“Yeah, positive. I’m actually just distracted by the moon. You know I love a good moon.” That was a complete lie, but I noticed his shoulders relax a little.

He grinned, but his grin didn’t meet his eyes. Then he looked up. The moon was strong, using all it’s might to try to peek through the dense forest. It hardly penetrated past the treeline.

“I believe it’s a full moon tonight.”

“Ooooo,” Bobby chimed in with his teasing voice. “Don’t all horror stories begin with a good full moon?”

“Shut up, Bobby.” I said, giving him the stink eye.

He let out a haughty laugh and coolly flipped his beach blonde hair from his face. “You’re just scared of all the beings that can come out during a full moon, aren’t you?” He wasn’t wrong there. My eyes flickered to the darkness once more. I was scared. But I would never admit that.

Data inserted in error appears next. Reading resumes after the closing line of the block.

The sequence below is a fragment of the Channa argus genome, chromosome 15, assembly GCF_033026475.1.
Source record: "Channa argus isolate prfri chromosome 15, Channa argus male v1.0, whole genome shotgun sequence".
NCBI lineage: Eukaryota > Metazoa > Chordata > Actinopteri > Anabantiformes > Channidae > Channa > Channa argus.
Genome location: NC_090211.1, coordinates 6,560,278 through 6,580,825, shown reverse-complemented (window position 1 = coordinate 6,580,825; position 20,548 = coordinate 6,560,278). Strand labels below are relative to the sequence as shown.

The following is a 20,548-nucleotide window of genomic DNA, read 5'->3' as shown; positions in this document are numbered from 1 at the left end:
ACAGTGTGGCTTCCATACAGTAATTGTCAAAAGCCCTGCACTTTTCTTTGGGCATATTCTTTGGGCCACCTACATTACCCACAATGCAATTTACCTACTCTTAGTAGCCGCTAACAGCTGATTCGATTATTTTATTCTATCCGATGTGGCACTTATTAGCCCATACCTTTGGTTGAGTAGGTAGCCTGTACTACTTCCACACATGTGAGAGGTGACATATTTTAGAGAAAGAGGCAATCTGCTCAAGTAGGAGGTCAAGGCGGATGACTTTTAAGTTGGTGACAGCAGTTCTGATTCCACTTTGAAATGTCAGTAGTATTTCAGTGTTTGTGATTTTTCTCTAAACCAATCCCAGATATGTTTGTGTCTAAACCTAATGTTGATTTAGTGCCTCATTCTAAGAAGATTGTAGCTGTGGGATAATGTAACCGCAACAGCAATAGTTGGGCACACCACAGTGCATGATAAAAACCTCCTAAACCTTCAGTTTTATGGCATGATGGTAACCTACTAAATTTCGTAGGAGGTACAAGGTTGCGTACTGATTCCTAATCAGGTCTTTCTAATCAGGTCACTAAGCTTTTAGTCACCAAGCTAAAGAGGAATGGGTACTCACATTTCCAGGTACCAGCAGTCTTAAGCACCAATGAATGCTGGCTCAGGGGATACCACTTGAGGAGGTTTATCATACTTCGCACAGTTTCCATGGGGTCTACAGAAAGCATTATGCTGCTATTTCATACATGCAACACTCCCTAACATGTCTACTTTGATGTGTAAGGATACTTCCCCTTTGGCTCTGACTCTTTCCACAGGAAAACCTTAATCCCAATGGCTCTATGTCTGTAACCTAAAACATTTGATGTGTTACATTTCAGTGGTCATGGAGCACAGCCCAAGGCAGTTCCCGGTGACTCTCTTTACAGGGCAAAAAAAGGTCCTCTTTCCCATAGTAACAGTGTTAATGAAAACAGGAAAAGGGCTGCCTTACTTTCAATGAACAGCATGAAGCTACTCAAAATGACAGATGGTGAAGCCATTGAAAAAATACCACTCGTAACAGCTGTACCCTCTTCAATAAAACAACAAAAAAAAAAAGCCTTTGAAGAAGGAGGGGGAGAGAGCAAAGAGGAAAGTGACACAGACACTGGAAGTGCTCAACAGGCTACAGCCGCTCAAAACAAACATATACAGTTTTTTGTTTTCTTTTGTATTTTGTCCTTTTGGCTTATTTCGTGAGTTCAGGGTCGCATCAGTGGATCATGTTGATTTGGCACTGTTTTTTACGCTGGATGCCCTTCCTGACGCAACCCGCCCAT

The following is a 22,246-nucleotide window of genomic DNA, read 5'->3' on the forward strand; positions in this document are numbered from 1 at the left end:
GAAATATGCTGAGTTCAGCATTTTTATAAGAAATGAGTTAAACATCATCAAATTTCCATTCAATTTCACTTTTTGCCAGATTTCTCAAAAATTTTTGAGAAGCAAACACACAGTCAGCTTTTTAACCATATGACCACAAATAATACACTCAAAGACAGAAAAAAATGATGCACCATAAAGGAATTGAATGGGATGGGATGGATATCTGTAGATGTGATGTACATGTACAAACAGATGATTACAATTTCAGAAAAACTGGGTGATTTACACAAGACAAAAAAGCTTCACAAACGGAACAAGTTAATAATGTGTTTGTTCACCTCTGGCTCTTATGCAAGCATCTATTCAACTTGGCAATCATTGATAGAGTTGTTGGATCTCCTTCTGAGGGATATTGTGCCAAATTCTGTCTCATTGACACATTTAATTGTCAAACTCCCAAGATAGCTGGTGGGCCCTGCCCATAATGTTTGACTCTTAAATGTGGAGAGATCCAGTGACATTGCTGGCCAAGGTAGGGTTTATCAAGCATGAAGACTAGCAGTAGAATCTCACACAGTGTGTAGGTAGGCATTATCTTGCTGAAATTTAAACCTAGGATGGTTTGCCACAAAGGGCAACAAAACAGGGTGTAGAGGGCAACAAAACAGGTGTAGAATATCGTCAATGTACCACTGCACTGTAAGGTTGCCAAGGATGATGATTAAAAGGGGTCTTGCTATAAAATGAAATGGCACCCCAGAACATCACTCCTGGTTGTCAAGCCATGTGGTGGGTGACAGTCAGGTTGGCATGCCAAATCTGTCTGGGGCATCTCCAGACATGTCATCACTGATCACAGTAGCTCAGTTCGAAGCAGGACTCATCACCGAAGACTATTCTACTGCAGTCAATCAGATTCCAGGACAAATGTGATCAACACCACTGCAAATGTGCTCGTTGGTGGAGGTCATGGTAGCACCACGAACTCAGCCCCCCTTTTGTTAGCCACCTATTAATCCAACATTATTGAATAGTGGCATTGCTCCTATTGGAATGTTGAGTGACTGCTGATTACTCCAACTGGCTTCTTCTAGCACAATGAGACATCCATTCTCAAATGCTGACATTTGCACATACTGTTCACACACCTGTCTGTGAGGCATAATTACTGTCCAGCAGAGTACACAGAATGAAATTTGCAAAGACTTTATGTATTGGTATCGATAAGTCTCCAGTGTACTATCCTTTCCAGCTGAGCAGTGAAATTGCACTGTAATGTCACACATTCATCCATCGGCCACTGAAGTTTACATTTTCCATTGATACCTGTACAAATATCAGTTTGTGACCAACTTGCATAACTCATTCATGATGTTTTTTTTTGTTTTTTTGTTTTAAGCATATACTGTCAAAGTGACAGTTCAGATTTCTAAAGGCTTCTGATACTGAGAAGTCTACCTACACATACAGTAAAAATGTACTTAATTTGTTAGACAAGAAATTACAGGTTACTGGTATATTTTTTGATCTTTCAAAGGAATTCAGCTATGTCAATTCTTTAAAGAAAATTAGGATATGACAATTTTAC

“Also it’s Rob, not Bobby. C’mon Sophie. You know this.”

“It’s Sophia,” I corrected him in return. When he was younger our family always called him Bobby. Now that he was finally going to high school he decided Rob was a more suitable nickname for his age. Unfortunately for him, I couldn’t shed Bobby from my vocabulary. Mom always called him Bobby, why take that name away? I didn’t understand.

I would hold onto every memory of mom if I could. I never wanted to forget her playful smile or sweet singing voice. And I would never get rid of a nickname she created for me. If we forgot about her nicknames for us, what would we forget about next? Would we continue to forget about her, piece by piece, until there was nothing left to forget? That idea destroyed me.

The name ‘Bobby’ was going to stick.

“It’s a good thing you two are going to school in a week,” dad chimed in, scratching at his graying beard. “I think if I keep you two home any longer one of you will kill the other.”